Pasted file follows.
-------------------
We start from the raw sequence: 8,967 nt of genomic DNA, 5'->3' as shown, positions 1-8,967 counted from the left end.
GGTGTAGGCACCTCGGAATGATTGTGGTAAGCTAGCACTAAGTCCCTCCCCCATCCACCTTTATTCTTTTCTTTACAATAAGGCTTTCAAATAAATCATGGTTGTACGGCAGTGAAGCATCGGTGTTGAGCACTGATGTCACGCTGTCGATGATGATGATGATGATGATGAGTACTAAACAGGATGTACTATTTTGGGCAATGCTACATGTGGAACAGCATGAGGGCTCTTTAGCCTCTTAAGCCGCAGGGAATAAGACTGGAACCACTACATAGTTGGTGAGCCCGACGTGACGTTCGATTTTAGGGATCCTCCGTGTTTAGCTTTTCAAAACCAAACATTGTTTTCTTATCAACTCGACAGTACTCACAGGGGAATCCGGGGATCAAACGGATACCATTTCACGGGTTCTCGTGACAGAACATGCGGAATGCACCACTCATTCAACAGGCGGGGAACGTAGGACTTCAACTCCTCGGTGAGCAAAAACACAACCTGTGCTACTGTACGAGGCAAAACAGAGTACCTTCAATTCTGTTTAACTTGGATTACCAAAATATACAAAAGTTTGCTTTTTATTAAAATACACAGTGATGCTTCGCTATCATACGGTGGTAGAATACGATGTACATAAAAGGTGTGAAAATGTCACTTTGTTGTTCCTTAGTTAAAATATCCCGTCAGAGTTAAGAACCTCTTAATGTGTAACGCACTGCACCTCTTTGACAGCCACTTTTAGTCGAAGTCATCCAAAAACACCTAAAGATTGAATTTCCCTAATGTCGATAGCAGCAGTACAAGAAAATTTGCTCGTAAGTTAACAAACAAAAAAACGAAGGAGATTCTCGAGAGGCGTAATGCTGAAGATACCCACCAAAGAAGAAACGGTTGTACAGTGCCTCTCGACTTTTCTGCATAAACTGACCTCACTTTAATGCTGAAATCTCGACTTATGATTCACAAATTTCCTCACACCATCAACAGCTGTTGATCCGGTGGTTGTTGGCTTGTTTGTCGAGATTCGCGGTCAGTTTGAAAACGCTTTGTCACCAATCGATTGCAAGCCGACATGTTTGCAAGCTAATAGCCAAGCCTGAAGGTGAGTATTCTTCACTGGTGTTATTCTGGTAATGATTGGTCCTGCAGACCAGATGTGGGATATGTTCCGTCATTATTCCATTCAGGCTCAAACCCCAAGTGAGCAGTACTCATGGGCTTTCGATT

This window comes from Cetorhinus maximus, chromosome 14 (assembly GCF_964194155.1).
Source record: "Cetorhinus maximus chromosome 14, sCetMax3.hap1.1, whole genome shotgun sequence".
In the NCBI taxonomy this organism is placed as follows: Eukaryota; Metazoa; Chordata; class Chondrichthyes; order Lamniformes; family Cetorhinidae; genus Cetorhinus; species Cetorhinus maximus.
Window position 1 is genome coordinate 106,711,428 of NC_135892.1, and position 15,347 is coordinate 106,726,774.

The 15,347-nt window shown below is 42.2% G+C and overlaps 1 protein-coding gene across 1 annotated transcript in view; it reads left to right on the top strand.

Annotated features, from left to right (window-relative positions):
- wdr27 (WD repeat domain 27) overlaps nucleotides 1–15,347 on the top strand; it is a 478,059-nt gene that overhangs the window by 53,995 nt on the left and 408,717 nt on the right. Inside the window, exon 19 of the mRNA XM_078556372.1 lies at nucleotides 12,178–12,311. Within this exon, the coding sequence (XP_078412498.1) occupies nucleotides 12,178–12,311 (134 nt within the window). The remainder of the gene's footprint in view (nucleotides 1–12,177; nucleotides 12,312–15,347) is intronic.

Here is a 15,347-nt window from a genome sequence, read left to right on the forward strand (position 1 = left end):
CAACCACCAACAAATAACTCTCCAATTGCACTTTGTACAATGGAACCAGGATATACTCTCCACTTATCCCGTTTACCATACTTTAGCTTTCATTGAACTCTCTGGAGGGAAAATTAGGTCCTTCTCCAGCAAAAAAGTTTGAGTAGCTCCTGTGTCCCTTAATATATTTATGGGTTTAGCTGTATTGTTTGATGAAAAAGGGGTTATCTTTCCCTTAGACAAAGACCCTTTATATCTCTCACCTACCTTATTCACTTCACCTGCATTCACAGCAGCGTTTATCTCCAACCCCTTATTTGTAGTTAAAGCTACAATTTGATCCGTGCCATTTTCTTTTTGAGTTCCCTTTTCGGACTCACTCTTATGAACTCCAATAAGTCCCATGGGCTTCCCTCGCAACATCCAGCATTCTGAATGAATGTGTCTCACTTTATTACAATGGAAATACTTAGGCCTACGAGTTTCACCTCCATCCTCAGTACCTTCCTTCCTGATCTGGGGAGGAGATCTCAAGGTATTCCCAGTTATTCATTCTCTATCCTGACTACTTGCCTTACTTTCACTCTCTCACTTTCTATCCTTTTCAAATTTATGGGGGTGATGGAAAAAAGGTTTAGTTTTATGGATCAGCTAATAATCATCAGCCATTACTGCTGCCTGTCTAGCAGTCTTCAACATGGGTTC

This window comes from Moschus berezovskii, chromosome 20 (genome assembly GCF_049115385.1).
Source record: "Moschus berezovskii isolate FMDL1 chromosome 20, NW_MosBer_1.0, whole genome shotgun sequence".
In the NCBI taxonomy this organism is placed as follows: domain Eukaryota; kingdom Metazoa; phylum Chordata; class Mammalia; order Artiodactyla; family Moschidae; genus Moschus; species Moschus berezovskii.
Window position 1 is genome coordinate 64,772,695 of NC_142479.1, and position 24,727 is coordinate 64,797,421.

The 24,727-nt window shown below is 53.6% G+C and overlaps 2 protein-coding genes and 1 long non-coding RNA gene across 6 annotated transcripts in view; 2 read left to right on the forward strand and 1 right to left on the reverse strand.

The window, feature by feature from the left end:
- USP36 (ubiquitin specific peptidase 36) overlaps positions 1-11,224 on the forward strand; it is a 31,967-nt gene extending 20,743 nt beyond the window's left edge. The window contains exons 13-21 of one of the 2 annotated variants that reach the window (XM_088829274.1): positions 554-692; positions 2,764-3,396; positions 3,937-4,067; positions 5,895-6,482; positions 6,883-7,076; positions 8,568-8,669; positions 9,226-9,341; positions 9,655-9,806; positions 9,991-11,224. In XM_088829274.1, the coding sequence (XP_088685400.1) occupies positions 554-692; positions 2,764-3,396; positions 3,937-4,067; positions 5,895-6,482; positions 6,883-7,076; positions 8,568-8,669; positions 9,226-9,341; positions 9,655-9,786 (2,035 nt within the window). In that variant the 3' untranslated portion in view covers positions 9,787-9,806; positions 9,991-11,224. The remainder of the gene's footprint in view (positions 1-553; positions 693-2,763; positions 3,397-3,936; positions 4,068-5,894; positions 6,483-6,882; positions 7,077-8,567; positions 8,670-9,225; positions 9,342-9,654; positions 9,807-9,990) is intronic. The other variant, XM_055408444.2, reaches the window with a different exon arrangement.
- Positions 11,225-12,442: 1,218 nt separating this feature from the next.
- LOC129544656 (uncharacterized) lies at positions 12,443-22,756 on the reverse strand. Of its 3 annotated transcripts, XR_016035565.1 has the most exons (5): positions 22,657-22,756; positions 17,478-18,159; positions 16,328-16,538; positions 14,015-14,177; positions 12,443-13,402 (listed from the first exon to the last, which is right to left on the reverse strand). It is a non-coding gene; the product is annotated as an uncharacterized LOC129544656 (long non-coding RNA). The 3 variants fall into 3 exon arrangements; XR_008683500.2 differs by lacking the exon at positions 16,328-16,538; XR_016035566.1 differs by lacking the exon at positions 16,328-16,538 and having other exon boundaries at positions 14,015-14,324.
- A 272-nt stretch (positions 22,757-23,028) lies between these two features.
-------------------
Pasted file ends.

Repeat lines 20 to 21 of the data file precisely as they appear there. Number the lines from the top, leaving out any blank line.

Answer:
- LOC129544656 (uncharacterized) lies at positions 12,443-22,756 on the reverse strand. Of its 3 annotated transcripts, XR_016035565.1 has the most exons (5): positions 22,657-22,756; positions 17,478-18,159; positions 16,328-16,538; positions 14,015-14,177; positions 12,443-13,402 (listed from the first exon to the last, which is right to left on the reverse strand). It is a non-coding gene; the product is annotated as an uncharacterized LOC129544656 (long non-coding RNA). The 3 variants fall into 3 exon arrangements; XR_008683500.2 differs by lacking the exon at positions 16,328-16,538; XR_016035566.1 differs by lacking the exon at positions 16,328-16,538 and having other exon boundaries at positions 14,015-14,324.
- A 272-nt stretch (positions 22,757-23,028) lies between these two features.